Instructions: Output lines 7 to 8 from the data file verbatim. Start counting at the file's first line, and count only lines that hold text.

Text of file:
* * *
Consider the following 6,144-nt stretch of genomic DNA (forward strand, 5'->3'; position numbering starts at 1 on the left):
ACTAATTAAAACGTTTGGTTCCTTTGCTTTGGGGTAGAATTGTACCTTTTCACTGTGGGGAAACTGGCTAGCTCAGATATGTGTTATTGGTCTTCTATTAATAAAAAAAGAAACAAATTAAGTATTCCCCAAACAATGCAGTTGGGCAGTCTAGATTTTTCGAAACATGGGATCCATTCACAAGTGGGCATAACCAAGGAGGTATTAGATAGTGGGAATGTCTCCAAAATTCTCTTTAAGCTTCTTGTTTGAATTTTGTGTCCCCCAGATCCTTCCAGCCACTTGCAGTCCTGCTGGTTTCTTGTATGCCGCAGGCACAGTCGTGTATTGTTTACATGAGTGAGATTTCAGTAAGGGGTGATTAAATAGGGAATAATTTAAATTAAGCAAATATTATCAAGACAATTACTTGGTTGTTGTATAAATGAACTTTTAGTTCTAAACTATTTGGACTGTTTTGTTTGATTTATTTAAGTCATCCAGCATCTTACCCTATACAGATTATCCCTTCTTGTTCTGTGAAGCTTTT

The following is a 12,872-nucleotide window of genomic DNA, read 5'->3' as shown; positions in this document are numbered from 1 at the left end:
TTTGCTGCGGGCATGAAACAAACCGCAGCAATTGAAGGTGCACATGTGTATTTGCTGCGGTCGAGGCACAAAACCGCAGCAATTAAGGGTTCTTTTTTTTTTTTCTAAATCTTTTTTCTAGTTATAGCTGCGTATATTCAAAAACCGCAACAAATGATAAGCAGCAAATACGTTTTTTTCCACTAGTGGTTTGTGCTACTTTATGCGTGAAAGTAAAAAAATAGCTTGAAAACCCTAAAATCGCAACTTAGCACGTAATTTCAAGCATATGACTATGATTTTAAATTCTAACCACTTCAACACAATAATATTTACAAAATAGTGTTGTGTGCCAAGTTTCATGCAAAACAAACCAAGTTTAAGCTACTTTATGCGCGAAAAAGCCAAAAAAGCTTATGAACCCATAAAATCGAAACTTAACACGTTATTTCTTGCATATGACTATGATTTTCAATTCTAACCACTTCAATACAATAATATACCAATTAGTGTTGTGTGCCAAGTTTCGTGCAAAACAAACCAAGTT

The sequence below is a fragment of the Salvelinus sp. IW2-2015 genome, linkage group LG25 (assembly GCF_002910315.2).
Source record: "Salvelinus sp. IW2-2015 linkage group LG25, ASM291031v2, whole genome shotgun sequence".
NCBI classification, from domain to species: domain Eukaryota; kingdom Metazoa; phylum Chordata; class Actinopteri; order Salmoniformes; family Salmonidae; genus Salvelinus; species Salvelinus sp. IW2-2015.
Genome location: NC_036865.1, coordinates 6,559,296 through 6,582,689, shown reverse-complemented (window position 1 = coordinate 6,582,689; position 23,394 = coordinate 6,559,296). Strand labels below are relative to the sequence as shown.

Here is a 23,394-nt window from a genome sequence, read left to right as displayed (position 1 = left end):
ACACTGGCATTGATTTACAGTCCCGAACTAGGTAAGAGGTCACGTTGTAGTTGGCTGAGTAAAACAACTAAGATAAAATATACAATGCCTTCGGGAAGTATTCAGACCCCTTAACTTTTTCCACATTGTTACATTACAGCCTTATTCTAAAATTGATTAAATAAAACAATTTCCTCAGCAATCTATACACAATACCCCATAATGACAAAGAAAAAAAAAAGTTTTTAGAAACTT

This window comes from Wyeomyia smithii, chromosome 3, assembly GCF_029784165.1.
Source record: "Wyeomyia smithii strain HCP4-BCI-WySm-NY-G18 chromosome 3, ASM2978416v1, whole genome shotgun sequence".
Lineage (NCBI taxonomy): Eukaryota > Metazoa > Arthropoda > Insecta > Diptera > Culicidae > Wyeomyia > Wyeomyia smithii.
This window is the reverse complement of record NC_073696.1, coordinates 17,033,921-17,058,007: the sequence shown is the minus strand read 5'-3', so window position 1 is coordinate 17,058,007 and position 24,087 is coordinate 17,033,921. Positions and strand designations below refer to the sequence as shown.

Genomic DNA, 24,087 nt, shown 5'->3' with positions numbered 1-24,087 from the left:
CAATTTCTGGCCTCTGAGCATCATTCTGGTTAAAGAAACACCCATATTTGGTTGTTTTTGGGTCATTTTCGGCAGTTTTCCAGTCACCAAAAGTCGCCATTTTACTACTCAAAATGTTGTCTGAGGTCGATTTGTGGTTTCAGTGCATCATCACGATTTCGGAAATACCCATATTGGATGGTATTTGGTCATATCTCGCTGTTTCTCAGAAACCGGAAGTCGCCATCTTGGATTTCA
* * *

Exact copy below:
NCBI classification, from domain to species: domain Eukaryota; kingdom Metazoa; phylum Chordata; class Actinopteri; order Salmoniformes; family Salmonidae; genus Salvelinus; species Salvelinus sp. IW2-2015.
Genome location: NC_036865.1, coordinates 6,559,296 through 6,582,689, shown reverse-complemented (window position 1 = coordinate 6,582,689; position 23,394 = coordinate 6,559,296). Strand labels below are relative to the sequence as shown.